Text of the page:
Other measures are included in the Clean Air Strategy.

Asked on: 08 April 2019
Department for Environment, Food and Rural Affairs
Birds: Conservation
Lords
To ask Her Majesty's Government under what circumstances it is legal to sell wild UK species of birds as caged birds.
A
Answered on: 24 April 2019

It is an offence to sell, offer for sale, possess or transport for sale or exchange, any live bird unless it is a species listed, as a bird which may be sold, in part 1 of schedule 3 to the Wildlife and Countryside Act. To be legally sold the bird must be bred in captivity and be fitted with a closed leg ring.

The international commercial trade in certain species of wild caught birds also needs to comply with the Convention on International Trade in Endangered Species (CITES) to which the UK is party and which is implemented in the UK through the EU Wildlife Trade Regulations. This is a multilateral environment agreement which aims to ensure that trade in endangered species does not threaten their survival by controlling international trade in these specimens through a licensing system. CITES prohibits nearly all international trade in wild caught specimens of the most at risk species which are listed on Appendix I. Species that are not currently threatened with extinction but for which uncontrolled trade would not be sustainable, are included on CITES Appendix II and can only be traded internationally with the correct permits. These permits will only be granted if their trade is considered not to be detrimental to the survival of the species in the wild.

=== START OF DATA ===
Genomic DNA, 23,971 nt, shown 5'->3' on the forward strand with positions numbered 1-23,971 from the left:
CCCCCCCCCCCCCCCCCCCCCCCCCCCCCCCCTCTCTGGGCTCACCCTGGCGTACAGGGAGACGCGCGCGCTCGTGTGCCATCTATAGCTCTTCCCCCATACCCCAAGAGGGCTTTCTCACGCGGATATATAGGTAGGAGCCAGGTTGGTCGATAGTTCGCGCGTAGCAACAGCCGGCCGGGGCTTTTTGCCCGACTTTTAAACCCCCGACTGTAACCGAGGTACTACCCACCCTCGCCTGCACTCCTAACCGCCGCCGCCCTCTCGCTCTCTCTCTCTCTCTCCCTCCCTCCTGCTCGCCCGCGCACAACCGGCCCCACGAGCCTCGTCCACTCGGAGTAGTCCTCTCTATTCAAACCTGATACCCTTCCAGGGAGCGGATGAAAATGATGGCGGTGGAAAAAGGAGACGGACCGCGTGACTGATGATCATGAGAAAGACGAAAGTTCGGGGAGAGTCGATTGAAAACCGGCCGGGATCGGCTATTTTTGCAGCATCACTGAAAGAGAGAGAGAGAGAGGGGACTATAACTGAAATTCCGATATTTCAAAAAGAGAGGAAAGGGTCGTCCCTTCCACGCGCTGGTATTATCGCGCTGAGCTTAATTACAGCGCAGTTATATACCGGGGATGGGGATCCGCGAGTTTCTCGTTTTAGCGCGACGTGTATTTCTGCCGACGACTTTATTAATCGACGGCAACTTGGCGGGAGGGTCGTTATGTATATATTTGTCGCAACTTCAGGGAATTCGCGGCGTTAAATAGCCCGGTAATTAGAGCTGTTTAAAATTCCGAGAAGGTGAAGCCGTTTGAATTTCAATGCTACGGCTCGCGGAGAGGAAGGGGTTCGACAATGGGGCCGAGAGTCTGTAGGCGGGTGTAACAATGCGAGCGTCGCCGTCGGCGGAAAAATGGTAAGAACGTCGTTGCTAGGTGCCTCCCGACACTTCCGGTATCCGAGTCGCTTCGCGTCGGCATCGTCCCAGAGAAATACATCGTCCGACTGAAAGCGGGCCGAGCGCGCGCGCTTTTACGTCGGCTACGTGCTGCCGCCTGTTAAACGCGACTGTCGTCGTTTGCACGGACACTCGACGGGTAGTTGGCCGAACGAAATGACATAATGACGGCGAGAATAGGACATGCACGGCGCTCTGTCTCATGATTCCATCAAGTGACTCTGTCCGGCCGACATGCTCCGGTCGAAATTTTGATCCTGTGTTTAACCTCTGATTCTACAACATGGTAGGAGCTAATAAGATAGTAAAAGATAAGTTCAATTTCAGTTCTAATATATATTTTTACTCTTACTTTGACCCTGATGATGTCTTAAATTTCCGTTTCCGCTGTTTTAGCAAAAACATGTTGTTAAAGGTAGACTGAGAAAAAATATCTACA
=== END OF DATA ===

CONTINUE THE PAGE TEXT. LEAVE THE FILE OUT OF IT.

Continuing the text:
Asked on: 08 April 2019
Ministry of Justice
Birds: Conservation
Lords
To ask Her Majesty's Government how many prosecutions there have been for selling birds caught in the wild in the UK during the last five years.
A
Answered by: Lord Keen of Elie
Answered on: 24 April 2019

One defendant was proceeded against at magistrates’ courts for selling a wild bird, in England and Wales, between 2013 and 2017, this being in 2016.

Court proceedings data for 2018 is planned for publication on 16 May 2019.

Figures for Scotland and Northern Ireland would be matters for the relevant devolved administrations.

Asked on: 08 April 2019
Department for Environment, Food and Rural Affairs
Birds: Conservation
Lords
To ask Her Majesty's Government whether they monitor the internet regularly for evidence of a rise in criminal activity with regard to birds caught in the wild; and if so, what has been the result of such monitoring.
A
Answered on: 24 April 2019

The enforcement of all offences, including wildlife offences, is an operational matter for the police.

The police monitor and gather intelligence on online activity relating to crimes against birds and other wildlife to inform their investigations.